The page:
Mike Lantry, 1972
Baseball Regional Preview
Your warrior-poets were completely dominant against any team north of the Mason-Dixon line, setting a Big Ten record for most conference wins and sweeping through the conference tourney in three games. But college baseball being what it is, most of those teams suck hard. According to some guy named Boyd, Michigan's schedule ranked 114th -- actually not that bad since nearly 300 teams play D-I baseball. According to some guy named Warren, Michigan's schedule was #125 despite a challenging-ish nonconference schedule that featured four games against #1 seeds.
At this point, Michigan's program is the college baseball equivalent of Gonzaga in 2000. In 1999, Gonzaga's basketball team ignited by making a run to the Elite Eight; last year Michigan took out national #1 seed Vanderbilt and reached the super-regionals. Like Gonzaga, Michigan looks poised to totally dominate a mid-major conference, hover around the high teens in the polls with consistency, and totally rely on the NCAA tournament to validate its program as legitimate.
Michigan will trot out two excellent pitchers in second-team All-Americans Zach Putnam and Chris Fetter. Fetter had the slightly better year, going 10-1 with a 2.39 ERA and striking out 7.8 per nine innings. Putnam was slowed by injury early but recovered well, going 8-0 with a 2.64 ERA and striking out 9.4 per nine innings. Michael Powers also has a 2.64 ERA and is the primary reliever; expect to see a lot of him.
Past that, things get a little dicey. No Wolverine other than Putnam and Fetter started more than 9 games, and the nine game starter is Canadian Chris Wilson, who imploded this year after a promising 06-07. His 8.73 ERA is worst on the team. Eric Katzman (36 IP, 3.25 ERA) or Travis Smith (43 IP, 4.40 ERA) will probably get the starting not in a hypothetical third (or fourth) game as Michigan uses its bullpen liberally.
At the plate, first basemate Nate Recknagel is also a second-team All American; Kevin Cislo, Adam Abraham, and Putnam are the other big bats.
The baseball field is not strictly seeded like the basketball field, but if you extrapolate from Michigan's potential super-regional matchup with the winner of the Miami regional you can infer these things:
- Arizona is the last #1 seed (which is why they're the only one getting shipped).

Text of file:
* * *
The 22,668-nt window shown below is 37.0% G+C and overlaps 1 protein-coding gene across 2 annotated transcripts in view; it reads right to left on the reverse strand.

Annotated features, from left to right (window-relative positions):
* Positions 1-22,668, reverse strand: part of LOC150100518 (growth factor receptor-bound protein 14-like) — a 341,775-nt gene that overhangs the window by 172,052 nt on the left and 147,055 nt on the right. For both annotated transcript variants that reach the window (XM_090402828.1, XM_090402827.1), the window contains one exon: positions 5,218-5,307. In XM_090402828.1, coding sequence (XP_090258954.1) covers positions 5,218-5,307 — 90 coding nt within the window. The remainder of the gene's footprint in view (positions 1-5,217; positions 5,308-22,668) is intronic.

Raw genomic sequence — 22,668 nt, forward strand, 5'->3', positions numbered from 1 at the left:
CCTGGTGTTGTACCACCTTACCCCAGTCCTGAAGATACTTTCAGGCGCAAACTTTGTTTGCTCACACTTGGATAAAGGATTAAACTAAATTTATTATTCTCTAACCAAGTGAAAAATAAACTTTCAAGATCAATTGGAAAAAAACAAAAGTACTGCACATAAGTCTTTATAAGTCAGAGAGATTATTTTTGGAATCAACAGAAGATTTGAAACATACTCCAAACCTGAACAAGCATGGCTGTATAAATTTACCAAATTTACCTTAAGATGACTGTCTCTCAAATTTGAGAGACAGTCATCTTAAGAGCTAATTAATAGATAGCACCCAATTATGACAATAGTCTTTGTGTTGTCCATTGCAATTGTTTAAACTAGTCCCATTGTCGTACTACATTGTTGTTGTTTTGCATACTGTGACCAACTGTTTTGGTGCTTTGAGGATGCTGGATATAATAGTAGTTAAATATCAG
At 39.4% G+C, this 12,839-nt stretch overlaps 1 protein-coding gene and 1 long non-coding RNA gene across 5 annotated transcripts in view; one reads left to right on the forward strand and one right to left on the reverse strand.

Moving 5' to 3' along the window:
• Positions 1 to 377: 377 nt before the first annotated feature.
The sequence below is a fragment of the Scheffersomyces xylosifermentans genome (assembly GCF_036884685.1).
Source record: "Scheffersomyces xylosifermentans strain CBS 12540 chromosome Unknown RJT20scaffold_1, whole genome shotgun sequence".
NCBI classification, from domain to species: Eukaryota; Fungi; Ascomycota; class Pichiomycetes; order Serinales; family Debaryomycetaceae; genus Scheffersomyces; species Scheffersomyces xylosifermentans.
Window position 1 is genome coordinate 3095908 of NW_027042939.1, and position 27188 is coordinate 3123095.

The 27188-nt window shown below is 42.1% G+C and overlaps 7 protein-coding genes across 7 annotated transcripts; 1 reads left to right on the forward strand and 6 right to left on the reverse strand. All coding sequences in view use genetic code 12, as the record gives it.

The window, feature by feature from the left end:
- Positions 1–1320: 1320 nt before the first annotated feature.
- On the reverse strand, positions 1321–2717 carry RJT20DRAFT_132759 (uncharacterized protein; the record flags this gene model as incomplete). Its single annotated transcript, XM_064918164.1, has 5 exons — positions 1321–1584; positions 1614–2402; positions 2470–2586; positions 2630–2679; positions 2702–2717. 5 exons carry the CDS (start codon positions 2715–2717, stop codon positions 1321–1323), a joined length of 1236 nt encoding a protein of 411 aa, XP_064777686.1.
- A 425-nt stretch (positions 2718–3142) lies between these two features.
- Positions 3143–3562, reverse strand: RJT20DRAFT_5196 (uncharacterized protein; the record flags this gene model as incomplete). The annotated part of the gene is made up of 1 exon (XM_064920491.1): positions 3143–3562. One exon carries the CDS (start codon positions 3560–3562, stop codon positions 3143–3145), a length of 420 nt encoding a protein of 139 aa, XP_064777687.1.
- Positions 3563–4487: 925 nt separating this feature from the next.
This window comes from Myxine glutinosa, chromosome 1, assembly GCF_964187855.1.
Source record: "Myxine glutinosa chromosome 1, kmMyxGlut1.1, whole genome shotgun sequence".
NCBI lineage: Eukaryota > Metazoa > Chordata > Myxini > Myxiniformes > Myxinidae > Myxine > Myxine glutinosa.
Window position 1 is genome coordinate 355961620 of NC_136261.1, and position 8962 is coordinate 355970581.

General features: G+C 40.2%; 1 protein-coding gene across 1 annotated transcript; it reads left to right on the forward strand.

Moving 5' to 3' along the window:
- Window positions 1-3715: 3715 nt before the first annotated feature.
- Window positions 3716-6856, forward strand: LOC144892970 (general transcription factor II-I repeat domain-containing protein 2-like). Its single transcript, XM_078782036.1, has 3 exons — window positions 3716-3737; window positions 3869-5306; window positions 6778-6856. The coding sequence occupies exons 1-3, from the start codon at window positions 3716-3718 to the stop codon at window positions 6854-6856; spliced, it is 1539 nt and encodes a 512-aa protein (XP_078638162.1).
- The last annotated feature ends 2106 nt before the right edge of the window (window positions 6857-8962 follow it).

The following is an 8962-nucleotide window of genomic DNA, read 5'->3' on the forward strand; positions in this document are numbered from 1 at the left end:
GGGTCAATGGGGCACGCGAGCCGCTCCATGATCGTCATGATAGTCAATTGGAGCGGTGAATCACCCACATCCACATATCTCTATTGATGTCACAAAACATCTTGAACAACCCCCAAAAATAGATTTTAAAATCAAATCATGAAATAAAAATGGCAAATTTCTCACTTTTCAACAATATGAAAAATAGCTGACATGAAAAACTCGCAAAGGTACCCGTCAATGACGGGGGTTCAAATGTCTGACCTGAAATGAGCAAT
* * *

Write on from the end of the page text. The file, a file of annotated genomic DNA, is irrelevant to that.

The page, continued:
- Michigan is the top #2 seed.
- Kentucky is the worst #3 seed.
I present the "worst #3": a 42-17 team that went 26-3 outside of the loaded SEC (which is so strong nine teams got bids this year). Yerk.
|Oakland||W 7-4||W 15-5, W 12-2|
|Eastern Michigan||W 5-3, W 20-5||W 18-5, W 8-6|
|Purdue||W 6-1, W 3-2||W 3-2, W 6-1, W 4-3|
Not much to choose from.
Michigan will be facing Friday night starter Chris Rusin, who's actually from Michigan. Baseball America on Rusin:
Rusin has a legit four-pitch mix highlighted by a plus curveball and a lively 88-89 mph fastball, and he gives Kentucky an experienced Saturday starter.
Rusin's 6-2 on the year with a 2.84 ERA, striking out 6.8 per nine innings; he sat out Kentucky's WLL performance in the SEC tournament and will be well rested for Friday's game. Read this if you want to be slightly depressed at both the vagaries of fate and the state of newspapers:
He'd grown up attending Michigan football games at The Big House, hailing the victors valiant. And when it came time to choose a college baseball program, the two-time All-State Dream Team member had hoped to sign with the Wolverines.
But, remember, things never actually work out the way you want them to.
There are two periods during which high school baseball players can sign national letters of intent.
Rusin was determined to sign with a university in the fall. The Wolverines, though, were in pursuit of a two-sport star who hadn't yet chosen between football and baseball scholarships.
Michigan asked Rusin to wait.
Even for the Wolverines, he couldn't bring himself to do it.
"(UK) was the next-best school I was ready to go to, so I got it done," Rusin said.
I'm pretty sure the article is in error and two-sport star Michigan was courting was Adam Abraham, who could have been a mid-round NHL draft pick if he chose to play hockey. Abraham did sign with Michigan and is currently hitting .342.
Two big bats in the outfield power Kentucky's lineup. Sawyer Carroll leads the SEC in batting average (.416) and RBIs (77). This is his OPS: 1.172. Zounds. Colin Cowgill, meanwhile, returned from an injury that cost him the entire 2006-2007 season and bashed 18 home runs whilst batting .362. Baseball America mentions that UK's numbers are inflated by their 17-0 start against terrible competition, FWIW.